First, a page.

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I was thinking about this earlier today and figured I would get some input on the matter. When I develop applications I would usually have the Data Access Layer on another project, incase it could be re-used elsewhere in a similar manner in the future but also to allow updating the DAL without updating the UI layer.

When doing so I handle all of the data querying etc in the DAL. The application does not need to know if its ADO.NET, EF or a List. However, it occurred to me that in almost all cases the return types are specified in the DAL. So the UI Layer does need to know about types defined there. Is that normal or is there a way for more seperation? (other than using Anon types)

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If you mark down please say why so I know. –  James Jun 11 '13 at 17:18
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Complete decoupling is unrealistic; you eventually wind up with grey goo (amorphous data with no shape at all) Data without shape is data without meaning.

Data types are more or less implicitly specified already, due to the data's shape, and EF already abstracts away the underlying data store (although in practice it seldom matters anyway; changing the database vendor once it is chosen is extremely rare), so additional abstraction could be a matter of diminishing returns.

All that said, if you really need additional abstraction, you do it in the usual way: by creating another software layer, like a Repository (which you haven't mentioned yet). Or, you can ditch all that, take the minimalist approach and just use a Key/Value store like BigTable.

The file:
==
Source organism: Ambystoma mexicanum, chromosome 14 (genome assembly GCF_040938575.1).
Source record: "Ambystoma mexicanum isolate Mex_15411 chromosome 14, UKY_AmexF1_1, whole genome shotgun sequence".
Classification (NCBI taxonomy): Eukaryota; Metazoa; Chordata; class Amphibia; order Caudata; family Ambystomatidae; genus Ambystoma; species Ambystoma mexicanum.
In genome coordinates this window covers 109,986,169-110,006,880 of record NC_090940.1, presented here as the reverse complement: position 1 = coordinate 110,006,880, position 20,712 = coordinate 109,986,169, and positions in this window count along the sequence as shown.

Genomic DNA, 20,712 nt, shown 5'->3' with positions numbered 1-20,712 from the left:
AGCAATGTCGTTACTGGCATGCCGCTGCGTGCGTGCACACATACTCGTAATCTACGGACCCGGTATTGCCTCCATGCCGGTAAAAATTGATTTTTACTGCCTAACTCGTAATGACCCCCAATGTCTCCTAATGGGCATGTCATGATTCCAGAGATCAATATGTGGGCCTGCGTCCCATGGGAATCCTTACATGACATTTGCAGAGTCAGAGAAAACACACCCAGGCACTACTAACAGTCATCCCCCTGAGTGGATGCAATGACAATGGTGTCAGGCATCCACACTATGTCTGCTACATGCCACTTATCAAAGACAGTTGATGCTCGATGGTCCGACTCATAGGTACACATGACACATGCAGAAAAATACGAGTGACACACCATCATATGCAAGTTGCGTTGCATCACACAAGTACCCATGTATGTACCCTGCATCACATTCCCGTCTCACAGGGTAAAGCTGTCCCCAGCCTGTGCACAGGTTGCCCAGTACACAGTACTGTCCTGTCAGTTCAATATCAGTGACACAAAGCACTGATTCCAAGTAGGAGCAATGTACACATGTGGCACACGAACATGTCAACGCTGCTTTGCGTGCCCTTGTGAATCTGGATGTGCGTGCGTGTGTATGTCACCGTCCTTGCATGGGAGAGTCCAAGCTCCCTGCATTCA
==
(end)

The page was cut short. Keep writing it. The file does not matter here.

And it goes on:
See Also
Why is it a good idea for "lower" application layers not to be aware of "higher" ones?

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Is the repository just a layer containing your Models which can be shared by DAL and UI? –  James Jun 11 '13 at 18:27
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Essentially, yes. It can contain CRUD methods, as well as any other methods that might be deemed useful for one of the higher-level layers. Further reading: msdn.microsoft.com/en-us/library/ff649690.aspx –  Robert Harvey Jun 11 '13 at 18:30
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a "Repository" in an Object Oriented language is usually defined as an interface which your DAL can then implement. By following this pattern you are able to define the return types (model) and interface within your application domain. The DAL would then have to be implemented to satisfy the Repository's contract. –  Seth M. Jun 11 '13 at 18:57
    
One thing I thought of Seth, when using Entity framework I take it a repository would be a bit pointless, since your entity models are generated by EF on your DAL regardless. –  James Jun 12 '13 at 6:42
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Yes. This is common problem with many DAL solutions. This is reason why people started using POCO/POJO. This allows you to define entities/objects in one project. And then define database mappings in different project, that references those entities.

First versions of EF didn't allow this. Only latest versions do. NHIbernated (and other 3rd party ORMs) do allow this right from the first versions. You can also create repositories and implementations by yourself. But I would discourage creating your own if you already use some kind of ORM solution, because it will become redundant.

But there are still many problems related to this separation. Even with POCO/POJO, the data access leaks into the base entities. Most common is need to make things public/protected even though they should be private.

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